The Press Under a Free Government Summary

  • Last updated on November 10, 2022

In a speech before the American Society of Newspaper Editors, President Calvin Coolidge offered his opinions on the role the media should play in the modern United States. He encouraged the press to avoid engaging in propaganda and to be mindful of the motivations of sources. The press, Coolidge said, has a dual purpose–to inform the public of important news and to generate profits as a business. There is no reason to believe that American journalism as a whole would betray the public, he said, but he advised that there would be those who sought to corrupt the press. The concept that would best protect the integrity of the press, he concluded, was the idealism prevalent in every part of American society.

Summary Overview

In a speech before the American Society of Newspaper Editors, President Calvin Coolidge offered his opinions on the role the media should play in the modern United States. He encouraged the press to avoid engaging in propaganda and to be mindful of the motivations of sources. The press, Coolidge said, has a dual purpose–to inform the public of important news and to generate profits as a business. There is no reason to believe that American journalism as a whole would betray the public, he said, but he advised that there would be those who sought to corrupt the press. The concept that would best protect the integrity of the press, he concluded, was the idealism prevalent in every part of American society.

Defining Moment

By the 1920s, America’s collective attention had turned away from the activist ideals of the Progressive Era to what President Warren Harding referred to as a period of “normalcy.” Politically, Americans looked for more conservative initiatives from their leaders, electing the more conservative Republican Warren G. Harding to succeed the liberalism of Democrat Woodrow Wilson. The more popular themes of this era included the desire for government to be minimally intrusive–to help Americans who could not help themselves, but to avoid unnecessary regulation and excessive taxation.

At the same time, however, America was continuing to change economically and socially. There were a number of race riots, for example, as well as a resurgent Ku Klux Klan in the South. Additionally, while most major industries were seeing great strength, their success was challenged by organized labor, which was attempting to find new, national support by engaging in strikes and other campaigns. With the start of Prohibition in 1920, crime–from violation of the Volstead Act to alcohol smuggling and gangland violence–was on the upswing during this period. Indeed, the 1920s was a period replete with newsworthy developments.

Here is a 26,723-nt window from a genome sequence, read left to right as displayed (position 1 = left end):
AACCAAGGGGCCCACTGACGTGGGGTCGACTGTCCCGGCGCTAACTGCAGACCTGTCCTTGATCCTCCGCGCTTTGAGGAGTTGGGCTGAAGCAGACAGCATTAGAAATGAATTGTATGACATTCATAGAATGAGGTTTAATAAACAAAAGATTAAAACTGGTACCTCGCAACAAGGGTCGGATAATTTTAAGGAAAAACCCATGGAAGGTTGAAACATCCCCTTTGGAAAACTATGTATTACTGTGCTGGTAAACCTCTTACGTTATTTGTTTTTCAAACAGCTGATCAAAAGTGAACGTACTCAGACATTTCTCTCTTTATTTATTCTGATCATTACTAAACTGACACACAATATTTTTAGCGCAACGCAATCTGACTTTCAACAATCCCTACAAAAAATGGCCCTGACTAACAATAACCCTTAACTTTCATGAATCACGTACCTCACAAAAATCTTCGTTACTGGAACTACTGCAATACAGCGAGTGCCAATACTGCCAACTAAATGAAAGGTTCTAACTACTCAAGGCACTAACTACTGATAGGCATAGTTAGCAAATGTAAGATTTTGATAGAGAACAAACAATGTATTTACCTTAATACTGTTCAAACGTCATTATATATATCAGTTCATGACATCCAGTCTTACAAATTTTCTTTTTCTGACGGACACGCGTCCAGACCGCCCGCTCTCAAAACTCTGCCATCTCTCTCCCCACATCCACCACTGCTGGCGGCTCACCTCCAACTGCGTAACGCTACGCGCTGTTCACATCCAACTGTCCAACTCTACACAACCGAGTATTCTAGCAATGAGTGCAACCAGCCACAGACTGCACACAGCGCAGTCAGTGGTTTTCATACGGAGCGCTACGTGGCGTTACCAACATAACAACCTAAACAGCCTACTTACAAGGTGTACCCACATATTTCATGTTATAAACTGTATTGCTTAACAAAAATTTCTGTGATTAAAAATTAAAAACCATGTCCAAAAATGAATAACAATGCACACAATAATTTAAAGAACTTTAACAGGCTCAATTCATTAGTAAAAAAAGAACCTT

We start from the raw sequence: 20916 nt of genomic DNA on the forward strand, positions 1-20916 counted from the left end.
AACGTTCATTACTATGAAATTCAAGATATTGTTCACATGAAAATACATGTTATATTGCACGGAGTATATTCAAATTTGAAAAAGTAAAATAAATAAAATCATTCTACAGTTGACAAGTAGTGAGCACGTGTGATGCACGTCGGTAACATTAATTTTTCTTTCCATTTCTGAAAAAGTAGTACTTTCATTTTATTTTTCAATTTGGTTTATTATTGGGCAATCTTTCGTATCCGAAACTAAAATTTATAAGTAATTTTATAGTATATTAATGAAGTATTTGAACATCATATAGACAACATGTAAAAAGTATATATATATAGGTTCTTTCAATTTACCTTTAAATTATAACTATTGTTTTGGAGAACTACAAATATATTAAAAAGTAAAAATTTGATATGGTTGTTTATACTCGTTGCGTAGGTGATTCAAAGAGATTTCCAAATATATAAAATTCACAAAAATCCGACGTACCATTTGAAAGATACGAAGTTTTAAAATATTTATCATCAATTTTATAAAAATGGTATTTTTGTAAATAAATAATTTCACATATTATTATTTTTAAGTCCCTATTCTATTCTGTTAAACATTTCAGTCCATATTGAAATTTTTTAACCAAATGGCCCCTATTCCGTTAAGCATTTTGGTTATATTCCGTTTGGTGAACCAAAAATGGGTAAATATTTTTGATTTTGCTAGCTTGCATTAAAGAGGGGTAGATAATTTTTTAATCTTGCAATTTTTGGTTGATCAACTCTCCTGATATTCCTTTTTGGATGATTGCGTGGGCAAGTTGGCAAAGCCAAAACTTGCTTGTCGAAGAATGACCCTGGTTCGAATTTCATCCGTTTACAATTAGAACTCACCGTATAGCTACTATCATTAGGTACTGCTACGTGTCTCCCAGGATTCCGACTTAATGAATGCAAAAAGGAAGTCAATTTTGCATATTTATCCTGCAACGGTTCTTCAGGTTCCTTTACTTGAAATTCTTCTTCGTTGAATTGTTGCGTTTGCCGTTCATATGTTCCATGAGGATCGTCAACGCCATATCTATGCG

On an international scale, the rise of Bolshevism and Communism in Eastern Europe and Russia was seen as a threat to the American way of life. Americans accused organized labor of demonstrating Communist tendencies (some even believed that Bolsheviks were behind a number of strikes and union organization campaigns). Accused European Communists were also arrested and deported under the auspices of outdated sedition laws. Even the press was accused of having ties to left-leaning activities and, in light of this fact, many news outlets felt compelled to report the news in a manner that would not invite such accusations.

In Washington, President Warren Harding’s death in 1923 brought to office his vice president, Calvin Coolidge. Coolidge developed a positive reputation in the media for his unprecedented accessibility. Of the seventeen presidents who have held press conferences in the twentieth and twenty-first centuries, Coolidge has held the second-largest number–521–during his tenure. Only three-term president Franklin D. Roosevelt held more, with 1,020. Although he was careful not to insert himself into controversies, Coolidge was one of the most visible presidents of the twentieth century. He was also the first president to use the radio to address the American people.

In light of his apparent willingness to appear before, and even build relationships with, the press, Coolidge was invited to speak before a 1925 conference of newspaper editors in Washington. Coolidge took advantage of this venue to provide his thoughts on the role of the media during this tumultuous period in American history.

Author Biography

Calvin Coolidge was born in Plymouth Notch, Vermont, on July 4, 1872. His father was a storekeeper. Coolidge graduated from Amherst College in Amherst, Massachusetts. Thereafter, he pursued a career in law and government. Coolidge won a seat on the Northampton City Council in 1900 and, from there, became chairman of the Northampton’s local Republican organization in 1904, mayor of Northampton in 1910, Massachusetts senator in 1912, and eventually governor of Massachusetts in 1919. He left that office to serve as Republican president Warren Harding’s vice president. In 1923, Harding died, leaving Coolidge president. In 1924, Coolidge won a full term, holding office until 1929. Coolidge retired to Northampton and died on January 5, 1933.

Document Analysis